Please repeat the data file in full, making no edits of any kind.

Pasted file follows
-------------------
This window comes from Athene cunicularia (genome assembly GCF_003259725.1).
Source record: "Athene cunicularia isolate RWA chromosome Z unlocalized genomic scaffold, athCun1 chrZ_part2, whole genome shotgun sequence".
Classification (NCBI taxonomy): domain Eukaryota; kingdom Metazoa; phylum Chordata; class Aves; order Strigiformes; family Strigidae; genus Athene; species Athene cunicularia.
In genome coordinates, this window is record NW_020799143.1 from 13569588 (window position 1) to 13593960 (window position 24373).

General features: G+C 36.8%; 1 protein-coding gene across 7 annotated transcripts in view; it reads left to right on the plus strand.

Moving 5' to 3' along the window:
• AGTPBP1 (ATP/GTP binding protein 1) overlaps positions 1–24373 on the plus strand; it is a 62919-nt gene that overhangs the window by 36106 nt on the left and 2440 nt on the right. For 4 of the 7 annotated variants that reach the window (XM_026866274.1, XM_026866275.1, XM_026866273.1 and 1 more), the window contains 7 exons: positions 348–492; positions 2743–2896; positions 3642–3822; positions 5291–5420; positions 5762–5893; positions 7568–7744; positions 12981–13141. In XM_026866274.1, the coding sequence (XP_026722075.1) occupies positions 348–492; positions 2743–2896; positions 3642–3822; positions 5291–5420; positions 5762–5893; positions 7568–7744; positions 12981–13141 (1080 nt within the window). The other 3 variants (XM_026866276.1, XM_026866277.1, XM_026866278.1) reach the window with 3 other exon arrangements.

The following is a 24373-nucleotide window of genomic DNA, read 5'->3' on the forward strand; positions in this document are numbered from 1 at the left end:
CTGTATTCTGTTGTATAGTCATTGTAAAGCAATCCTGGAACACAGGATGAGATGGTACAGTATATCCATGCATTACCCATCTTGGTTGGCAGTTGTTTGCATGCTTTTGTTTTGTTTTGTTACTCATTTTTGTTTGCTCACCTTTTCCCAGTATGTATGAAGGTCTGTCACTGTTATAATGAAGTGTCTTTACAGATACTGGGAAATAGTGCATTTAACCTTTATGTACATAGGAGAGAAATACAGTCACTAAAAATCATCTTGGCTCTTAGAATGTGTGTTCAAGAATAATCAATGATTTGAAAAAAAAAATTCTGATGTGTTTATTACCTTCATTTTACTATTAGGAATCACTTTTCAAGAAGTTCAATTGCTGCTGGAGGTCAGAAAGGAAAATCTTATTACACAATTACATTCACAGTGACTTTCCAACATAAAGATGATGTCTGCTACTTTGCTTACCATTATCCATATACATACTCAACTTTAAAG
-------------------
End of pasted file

This window comes from Athene cunicularia (genome assembly GCF_003259725.1).
Source record: "Athene cunicularia isolate RWA chromosome Z unlocalized genomic scaffold, athCun1 chrZ_part2, whole genome shotgun sequence".
Classification (NCBI taxonomy): domain Eukaryota; kingdom Metazoa; phylum Chordata; class Aves; order Strigiformes; family Strigidae; genus Athene; species Athene cunicularia.
In genome coordinates, this window is record NW_020799143.1 from 13569588 (window position 1) to 13593960 (window position 24373).

General features: G+C 36.8%; 1 protein-coding gene across 7 annotated transcripts in view; it reads left to right on the plus strand.

Moving 5' to 3' along the window:
• AGTPBP1 (ATP/GTP binding protein 1) overlaps positions 1–24373 on the plus strand; it is a 62919-nt gene that overhangs the window by 36106 nt on the left and 2440 nt on the right. For 4 of the 7 annotated variants that reach the window (XM_026866274.1, XM_026866275.1, XM_026866273.1 and 1 more), the window contains 7 exons: positions 348–492; positions 2743–2896; positions 3642–3822; positions 5291–5420; positions 5762–5893; positions 7568–7744; positions 12981–13141. In XM_026866274.1, the coding sequence (XP_026722075.1) occupies positions 348–492; positions 2743–2896; positions 3642–3822; positions 5291–5420; positions 5762–5893; positions 7568–7744; positions 12981–13141 (1080 nt within the window). The other 3 variants (XM_026866276.1, XM_026866277.1, XM_026866278.1) reach the window with 3 other exon arrangements.

The following is a 24373-nucleotide window of genomic DNA, read 5'->3' on the forward strand; positions in this document are numbered from 1 at the left end:
CTGTATTCTGTTGTATAGTCATTGTAAAGCAATCCTGGAACACAGGATGAGATGGTACAGTATATCCATGCATTACCCATCTTGGTTGGCAGTTGTTTGCATGCTTTTGTTTTGTTTTGTTACTCATTTTTGTTTGCTCACCTTTTCCCAGTATGTATGAAGGTCTGTCACTGTTATAATGAAGTGTCTTTACAGATACTGGGAAATAGTGCATTTAACCTTTATGTACATAGGAGAGAAATACAGTCACTAAAAATCATCTTGGCTCTTAGAATGTGTGTTCAAGAATAATCAATGATTTGAAAAAAAAAATTCTGATGTGTTTATTACCTTCATTTTACTATTAGGAATCACTTTTCAAGAAGTTCAATTGCTGCTGGAGGTCAGAAAGGAAAATCTTATTACACAATTACATTCACAGTGACTTTCCAACATAAAGATGATGTCTGCTACTTTGCTTACCATTATCCATATACATACTCAACTTTAAAG